This is an excerpt from EERE Network News, a weekly electronic newsletter.

October 15, 2003

Solar-Powered LED Lamps Help Guide Air Force Jets in Iraq

Solar power may still conjure images of hippies and hot tubs among some people, but its current use by the U.S. Air Force adds a level of machismo that should help to dispel that image. Solar-powered lights are now marking runways at the U.S. Air Force base in Kirkuk, Iraq, and will soon be used to mark obstructions and a helipad perimeter at the base. Carmanah Technologies Corporation, which had already provided 400 solar-powered lights to the base, announced in early October that it received an order for 120 more lights. The second order is a vote of confidence for the solar technology, which uses energy-efficient light-emitting diodes, or LEDs, as a light source. More than 2,600 of the solar lights are now being used at military airfields throughout the world. See the Carmanah press release.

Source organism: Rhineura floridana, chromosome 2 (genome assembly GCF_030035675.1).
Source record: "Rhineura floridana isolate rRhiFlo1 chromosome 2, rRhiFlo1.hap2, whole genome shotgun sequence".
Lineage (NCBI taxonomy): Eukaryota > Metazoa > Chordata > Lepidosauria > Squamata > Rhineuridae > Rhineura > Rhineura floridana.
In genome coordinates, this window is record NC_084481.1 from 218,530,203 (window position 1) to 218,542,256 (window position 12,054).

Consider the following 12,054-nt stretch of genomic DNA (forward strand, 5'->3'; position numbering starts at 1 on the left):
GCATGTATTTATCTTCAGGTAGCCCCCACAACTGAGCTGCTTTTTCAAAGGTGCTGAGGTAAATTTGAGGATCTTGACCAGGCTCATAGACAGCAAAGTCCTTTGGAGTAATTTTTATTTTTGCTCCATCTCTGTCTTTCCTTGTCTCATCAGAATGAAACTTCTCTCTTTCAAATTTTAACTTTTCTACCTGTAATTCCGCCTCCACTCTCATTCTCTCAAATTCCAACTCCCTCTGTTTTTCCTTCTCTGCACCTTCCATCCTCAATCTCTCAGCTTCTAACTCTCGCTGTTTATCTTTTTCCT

Companies continue to make advancements in LED lighting, opening up new opportunities for their use in everyday applications. Lumileds Lighting, for instance, has just released the Luxeon III light source, which uses LEDs to produce up to 80 lumens of white light while consuming about 3.9 watts of power. That's still fewer lumens per watt than most compact fluorescent lights, but more energy-efficient than an incandescent light. For instance, a 60-watt incandescent bulb typically produces about 900 lumens, or about 15 lumens per watt, compared to 20.5 lumens per watt for the Luxeon III LED light. Lumileds has recently seen its lights used for concert and dance-floor lighting, headlights in concept cars, and even headlights and taillights on Amish buggies. See the Lumileds Luxeon Web page and press release page.

Universal Display Corporation is taking an alternative approach, forming LEDs from organic materials. The company announced last week that it received a $750,000 award from DOE to advance its development of a 6-inch square panel made of thin films of organic LED materials that emit white light. See the company's press release.

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